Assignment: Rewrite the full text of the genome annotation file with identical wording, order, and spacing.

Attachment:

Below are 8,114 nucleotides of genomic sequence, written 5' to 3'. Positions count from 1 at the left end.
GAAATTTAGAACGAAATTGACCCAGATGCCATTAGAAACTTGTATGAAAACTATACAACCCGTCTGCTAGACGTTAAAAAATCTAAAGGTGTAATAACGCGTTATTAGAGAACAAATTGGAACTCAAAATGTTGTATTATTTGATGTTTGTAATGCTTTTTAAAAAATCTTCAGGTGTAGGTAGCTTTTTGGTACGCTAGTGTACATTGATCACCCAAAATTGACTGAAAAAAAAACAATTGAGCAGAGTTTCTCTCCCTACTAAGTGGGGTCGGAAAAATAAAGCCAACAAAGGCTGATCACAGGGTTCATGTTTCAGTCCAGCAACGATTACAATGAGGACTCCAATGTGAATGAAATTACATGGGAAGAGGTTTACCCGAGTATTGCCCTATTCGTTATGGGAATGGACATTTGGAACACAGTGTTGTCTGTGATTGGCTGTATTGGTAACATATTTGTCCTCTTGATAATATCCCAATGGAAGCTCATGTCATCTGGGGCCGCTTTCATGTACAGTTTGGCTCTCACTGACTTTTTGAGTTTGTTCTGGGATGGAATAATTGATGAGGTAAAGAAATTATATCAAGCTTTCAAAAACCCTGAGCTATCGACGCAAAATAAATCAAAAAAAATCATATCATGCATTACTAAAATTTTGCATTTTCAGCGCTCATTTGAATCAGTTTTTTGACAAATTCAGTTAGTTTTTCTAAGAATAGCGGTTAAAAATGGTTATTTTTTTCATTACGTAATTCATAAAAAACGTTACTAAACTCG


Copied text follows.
Below are 8,114 nucleotides of genomic sequence, written 5' to 3'. Positions count from 1 at the left end.
GAAATTTAGAACGAAATTGACCCAGATGCCATTAGAAACTTGTATGAAAACTATACAACCCGTCTGCTAGACGTTAAAAAATCTAAAGGTGTAATAACGCGTTATTAGAGAACAAATTGGAACTCAAAATGTTGTATTATTTGATGTTTGTAATGCTTTTTAAAAAATCTTCAGGTGTAGGTAGCTTTTTGGTACGCTAGTGTACATTGATCACCCAAAATTGACTGAAAAAAAAACAATTGAGCAGAGTTTCTCTCCCTACTAAGTGGGGTCGGAAAAATAAAGCCAACAAAGGCTGATCACAGGGTTCATGTTTCAGTCCAGCAACGATTACAATGAGGACTCCAATGTGAATGAAATTACATGGGAAGAGGTTTACCCGAGTATTGCCCTATTCGTTATGGGAATGGACATTTGGAACACAGTGTTGTCTGTGATTGGCTGTATTGGTAACATATTTGTCCTCTTGATAATATCCCAATGGAAGCTCATGTCATCTGGGGCCGCTTTCATGTACAGTTTGGCTCTCACTGACTTTTTGAGTTTGTTCTGGGATGGAATAATTGATGAGGTAAAGAAATTATATCAAGCTTTCAAAAACCCTGAGCTATCGACGCAAAATAAATCAAAAAAAATCATATCATGCATTACTAAAATTTTGCATTTTCAGCGCTCATTTGAATCAGTTTTTTGACAAATTCAGTTAGTTTTTCTAAGAATAGCGGTTAAAAATGGTTATTTTTTTCATTACGTAATTCATAAAAAACGTTACTAAACTCG